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In light of my answer to the following question on this site here, that the word "hebrew" was used by foreigners to refer to the "man who crossed over", is it possible that we should reevaluate the meaning of the name assigned to the book of Hebrews?

As the original meaning does not denote a nationality, but an action of passing over, and crossing over, then does the name of the book of Hebrews really translate as "Those Who Have Crossed Over" ? The ones who converted from the Mosaic law to the gospel of Christ?

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    The author didn't give the book the title, and the word Hebrew doesn't occur in the book. Thus, a more relevant question might be, "Who was the book written to?" – Perry Webb Jun 4 at 21:43
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    Or is this effectively a church history question: "What did those who first applied the title to the book understand by it?" – Peter Kirkpatrick Jun 4 at 21:57
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    The book was almost certainly given its name by others on the basis that it deals with so many Jewish questions. So, treating the title as part of the sacred text is not appropriate. – user25930 Jun 4 at 22:08
  • Yes, but ultimately the Holy Spirit was in control of all of the content & the preservation of God's word. So, how do we know that the title assigned was not done by the agency of the Holy Spirit? – Gina Jun 4 at 23:20
  • That is the problem - we do not. – user25930 Jun 5 at 11:18
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Abraham is first called an Hebrew in Genesis 14:13. Eber was the son of Salah, Genesis 10:24, who was the son of Shem. Shem is deliberately called 'the father of all of the children of Eber' in Genesis 10:21.

Balaam prophesied, Numbers 24:24, of a coming affliction (from a navy from Chittim) upon what he refers to as 'Eber'. Some have attached a significance to this regarding 'crossing over' but I have yet to discover why they do so. The overwhelming evidence is that 'Hebrew' means 'descended from Eber'.

I have counted thirty times in Genesis, Exodus, Deuteronomy, I Samuel and Jeremiah where the term 'Hebrew' is used in scripture. It appears to me to always have an ethnic meaning.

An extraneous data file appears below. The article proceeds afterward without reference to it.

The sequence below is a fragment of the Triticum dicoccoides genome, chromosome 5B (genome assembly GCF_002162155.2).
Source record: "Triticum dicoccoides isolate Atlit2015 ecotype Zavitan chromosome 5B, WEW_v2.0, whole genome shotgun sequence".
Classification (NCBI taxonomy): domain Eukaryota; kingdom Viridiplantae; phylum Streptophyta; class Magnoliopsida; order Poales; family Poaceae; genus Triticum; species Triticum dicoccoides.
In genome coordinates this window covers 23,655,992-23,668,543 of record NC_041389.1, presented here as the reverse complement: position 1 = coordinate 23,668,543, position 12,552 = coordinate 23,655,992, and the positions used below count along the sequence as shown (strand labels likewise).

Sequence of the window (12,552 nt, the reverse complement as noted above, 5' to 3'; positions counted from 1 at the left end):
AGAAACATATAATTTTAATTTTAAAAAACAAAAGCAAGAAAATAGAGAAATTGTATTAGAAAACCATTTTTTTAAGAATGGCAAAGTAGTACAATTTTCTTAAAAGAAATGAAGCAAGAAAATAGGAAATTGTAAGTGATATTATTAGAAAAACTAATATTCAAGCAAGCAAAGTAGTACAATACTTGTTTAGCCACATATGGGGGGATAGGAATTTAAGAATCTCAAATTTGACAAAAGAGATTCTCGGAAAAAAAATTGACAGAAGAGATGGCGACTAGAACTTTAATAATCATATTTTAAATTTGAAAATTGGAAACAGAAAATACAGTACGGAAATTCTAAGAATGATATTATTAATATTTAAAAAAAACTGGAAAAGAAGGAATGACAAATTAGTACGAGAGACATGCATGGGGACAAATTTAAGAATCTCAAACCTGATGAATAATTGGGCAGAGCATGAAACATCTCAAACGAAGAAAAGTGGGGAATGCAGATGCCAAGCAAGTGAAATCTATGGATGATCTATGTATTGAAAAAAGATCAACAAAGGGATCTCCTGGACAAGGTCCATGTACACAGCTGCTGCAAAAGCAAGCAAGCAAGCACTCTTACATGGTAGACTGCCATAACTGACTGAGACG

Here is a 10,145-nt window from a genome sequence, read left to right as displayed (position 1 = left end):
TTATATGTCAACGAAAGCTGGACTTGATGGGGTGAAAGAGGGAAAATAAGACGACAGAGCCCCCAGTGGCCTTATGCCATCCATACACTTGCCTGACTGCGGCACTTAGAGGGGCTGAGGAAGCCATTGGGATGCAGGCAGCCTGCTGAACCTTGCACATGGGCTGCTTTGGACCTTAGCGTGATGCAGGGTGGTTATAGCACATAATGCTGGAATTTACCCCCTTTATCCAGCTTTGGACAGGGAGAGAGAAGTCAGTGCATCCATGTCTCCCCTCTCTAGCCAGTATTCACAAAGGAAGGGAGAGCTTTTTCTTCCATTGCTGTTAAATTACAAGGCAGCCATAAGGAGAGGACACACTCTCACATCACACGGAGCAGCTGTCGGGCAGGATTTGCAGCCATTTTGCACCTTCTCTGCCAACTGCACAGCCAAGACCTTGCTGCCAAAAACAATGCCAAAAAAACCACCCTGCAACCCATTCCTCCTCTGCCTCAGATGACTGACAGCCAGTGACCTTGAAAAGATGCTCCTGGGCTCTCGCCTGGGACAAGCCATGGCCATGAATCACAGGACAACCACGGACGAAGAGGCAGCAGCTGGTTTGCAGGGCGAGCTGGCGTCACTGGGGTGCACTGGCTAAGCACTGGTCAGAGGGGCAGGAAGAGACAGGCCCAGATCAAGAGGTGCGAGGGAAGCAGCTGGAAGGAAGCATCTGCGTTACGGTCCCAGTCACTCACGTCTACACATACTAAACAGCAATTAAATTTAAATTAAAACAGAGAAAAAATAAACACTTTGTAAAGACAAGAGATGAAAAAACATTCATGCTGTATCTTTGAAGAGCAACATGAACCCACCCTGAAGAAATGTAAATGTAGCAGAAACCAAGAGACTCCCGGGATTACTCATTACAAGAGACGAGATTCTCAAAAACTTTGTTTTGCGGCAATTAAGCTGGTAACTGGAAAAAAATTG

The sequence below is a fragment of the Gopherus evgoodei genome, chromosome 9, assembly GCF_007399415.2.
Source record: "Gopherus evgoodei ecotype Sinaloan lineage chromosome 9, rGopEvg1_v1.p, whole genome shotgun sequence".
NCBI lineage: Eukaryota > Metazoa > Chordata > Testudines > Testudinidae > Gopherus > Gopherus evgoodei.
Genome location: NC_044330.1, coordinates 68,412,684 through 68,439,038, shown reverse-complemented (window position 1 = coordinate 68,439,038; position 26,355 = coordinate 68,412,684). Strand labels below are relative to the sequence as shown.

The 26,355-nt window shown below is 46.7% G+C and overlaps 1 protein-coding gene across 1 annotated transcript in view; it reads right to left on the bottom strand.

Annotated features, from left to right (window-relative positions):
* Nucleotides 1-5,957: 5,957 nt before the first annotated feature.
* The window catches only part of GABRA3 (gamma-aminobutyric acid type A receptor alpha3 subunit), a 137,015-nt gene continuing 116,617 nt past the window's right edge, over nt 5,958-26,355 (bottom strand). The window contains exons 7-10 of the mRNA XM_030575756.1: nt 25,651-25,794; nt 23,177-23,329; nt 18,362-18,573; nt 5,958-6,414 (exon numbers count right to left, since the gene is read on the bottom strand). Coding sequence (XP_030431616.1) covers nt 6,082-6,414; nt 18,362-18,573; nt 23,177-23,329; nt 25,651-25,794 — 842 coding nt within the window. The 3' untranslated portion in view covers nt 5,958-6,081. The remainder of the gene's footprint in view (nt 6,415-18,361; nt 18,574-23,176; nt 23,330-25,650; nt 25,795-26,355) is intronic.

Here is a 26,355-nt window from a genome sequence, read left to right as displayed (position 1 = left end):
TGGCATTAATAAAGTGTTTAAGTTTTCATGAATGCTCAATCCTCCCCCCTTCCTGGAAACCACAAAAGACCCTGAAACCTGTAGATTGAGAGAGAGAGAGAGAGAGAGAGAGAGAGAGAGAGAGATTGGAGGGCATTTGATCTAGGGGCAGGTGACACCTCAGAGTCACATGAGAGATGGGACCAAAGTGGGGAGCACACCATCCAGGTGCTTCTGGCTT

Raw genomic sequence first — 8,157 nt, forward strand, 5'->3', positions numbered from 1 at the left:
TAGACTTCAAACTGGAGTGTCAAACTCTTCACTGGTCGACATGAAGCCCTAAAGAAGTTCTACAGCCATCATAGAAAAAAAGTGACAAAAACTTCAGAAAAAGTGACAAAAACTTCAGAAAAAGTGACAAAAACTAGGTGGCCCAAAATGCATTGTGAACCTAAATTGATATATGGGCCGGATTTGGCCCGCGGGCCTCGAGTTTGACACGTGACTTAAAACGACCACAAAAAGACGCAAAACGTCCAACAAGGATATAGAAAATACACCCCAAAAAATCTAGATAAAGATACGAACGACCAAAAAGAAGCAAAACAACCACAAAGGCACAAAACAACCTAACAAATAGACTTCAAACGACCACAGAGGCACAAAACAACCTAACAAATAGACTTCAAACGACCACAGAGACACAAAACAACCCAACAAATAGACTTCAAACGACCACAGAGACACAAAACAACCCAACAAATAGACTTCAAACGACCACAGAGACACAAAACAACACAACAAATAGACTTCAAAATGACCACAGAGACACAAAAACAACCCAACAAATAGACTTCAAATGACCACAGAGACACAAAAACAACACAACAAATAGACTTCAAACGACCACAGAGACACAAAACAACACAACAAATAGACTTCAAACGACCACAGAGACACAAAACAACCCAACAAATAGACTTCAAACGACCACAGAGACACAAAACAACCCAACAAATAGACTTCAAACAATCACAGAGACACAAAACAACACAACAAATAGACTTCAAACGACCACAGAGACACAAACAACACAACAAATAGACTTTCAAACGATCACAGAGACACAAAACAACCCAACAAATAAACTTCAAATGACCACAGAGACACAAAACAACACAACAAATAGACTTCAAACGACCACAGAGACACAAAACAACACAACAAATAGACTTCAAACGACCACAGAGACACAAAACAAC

The writer to the Hebrews addresses 'holy brethren, partakers of the heavenly calling' who profess Christ Jesus (3:1) who are in danger of 'coming short' (4:2) who are 'dull of hearing' (5:11) who have certain who 'have the rule over them' to whom they are to submit (13:17). This looks like an ekklesia to me, that is to say a global thing not a local thing.The emphasis of content is clearly to ex-Jews.

So 'To the Hebrews' seems a fine enough description to my own mind as it denotes an ethnic characteristic (which still prevailed) rather than a religious title (Jews) which would no longer be appropriate.

The epistle clearly is applicable to ex-Jews who have been converted but the principles applied also apply to Gentiles, because they are spiritual principles which are common to all mankind, not just to those who were privileged to be of Hebrew birth.

I cannot see any connection with the concept of 'crossing over' in either the Hebrew scriptures or the Greek scriptures, myself.

  • did you read the previous answer cited that explained the original meaning had no reference to a nation as it was used before a nation of Israelite people existed? – Gina Jun 5 at 20:36
  • @Gina That was where I started from, myself, in my first sentence, regarding Abraham. My understanding of the etymology is that the name 'Eber' is the origin of the word 'Hebrew'. The 'crossing over' meaning is a later usage. – Nigel J Jun 6 at 13:51
  • I may offer an "answer" to this one to express / propose thoughts more fully. – Gina Jun 6 at 14:35

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